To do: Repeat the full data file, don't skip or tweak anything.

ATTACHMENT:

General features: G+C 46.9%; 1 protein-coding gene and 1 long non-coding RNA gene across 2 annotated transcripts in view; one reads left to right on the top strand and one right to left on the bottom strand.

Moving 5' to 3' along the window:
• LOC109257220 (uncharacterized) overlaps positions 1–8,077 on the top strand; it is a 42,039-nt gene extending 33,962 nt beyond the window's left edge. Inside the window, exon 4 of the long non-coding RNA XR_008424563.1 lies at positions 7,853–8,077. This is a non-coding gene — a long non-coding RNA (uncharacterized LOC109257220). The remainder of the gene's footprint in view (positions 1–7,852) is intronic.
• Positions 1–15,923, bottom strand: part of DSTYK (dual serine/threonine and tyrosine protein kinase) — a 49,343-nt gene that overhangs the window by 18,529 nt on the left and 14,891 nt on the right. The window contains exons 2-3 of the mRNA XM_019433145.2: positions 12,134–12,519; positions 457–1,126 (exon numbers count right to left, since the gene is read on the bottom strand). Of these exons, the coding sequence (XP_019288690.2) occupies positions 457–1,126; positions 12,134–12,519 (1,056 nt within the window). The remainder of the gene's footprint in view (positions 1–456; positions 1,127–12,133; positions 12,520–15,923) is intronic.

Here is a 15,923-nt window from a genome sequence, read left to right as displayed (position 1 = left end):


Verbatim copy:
General features: G+C 46.9%; 1 protein-coding gene and 1 long non-coding RNA gene across 2 annotated transcripts in view; one reads left to right on the top strand and one right to left on the bottom strand.

Moving 5' to 3' along the window:
• LOC109257220 (uncharacterized) overlaps positions 1–8,077 on the top strand; it is a 42,039-nt gene extending 33,962 nt beyond the window's left edge. Inside the window, exon 4 of the long non-coding RNA XR_008424563.1 lies at positions 7,853–8,077. This is a non-coding gene — a long non-coding RNA (uncharacterized LOC109257220). The remainder of the gene's footprint in view (positions 1–7,852) is intronic.
• Positions 1–15,923, bottom strand: part of DSTYK (dual serine/threonine and tyrosine protein kinase) — a 49,343-nt gene that overhangs the window by 18,529 nt on the left and 14,891 nt on the right. The window contains exons 2-3 of the mRNA XM_019433145.2: positions 12,134–12,519; positions 457–1,126 (exon numbers count right to left, since the gene is read on the bottom strand). Of these exons, the coding sequence (XP_019288690.2) occupies positions 457–1,126; positions 12,134–12,519 (1,056 nt within the window). The remainder of the gene's footprint in view (positions 1–456; positions 1,127–12,133; positions 12,520–15,923) is intronic.

Here is a 15,923-nt window from a genome sequence, read left to right as displayed (position 1 = left end):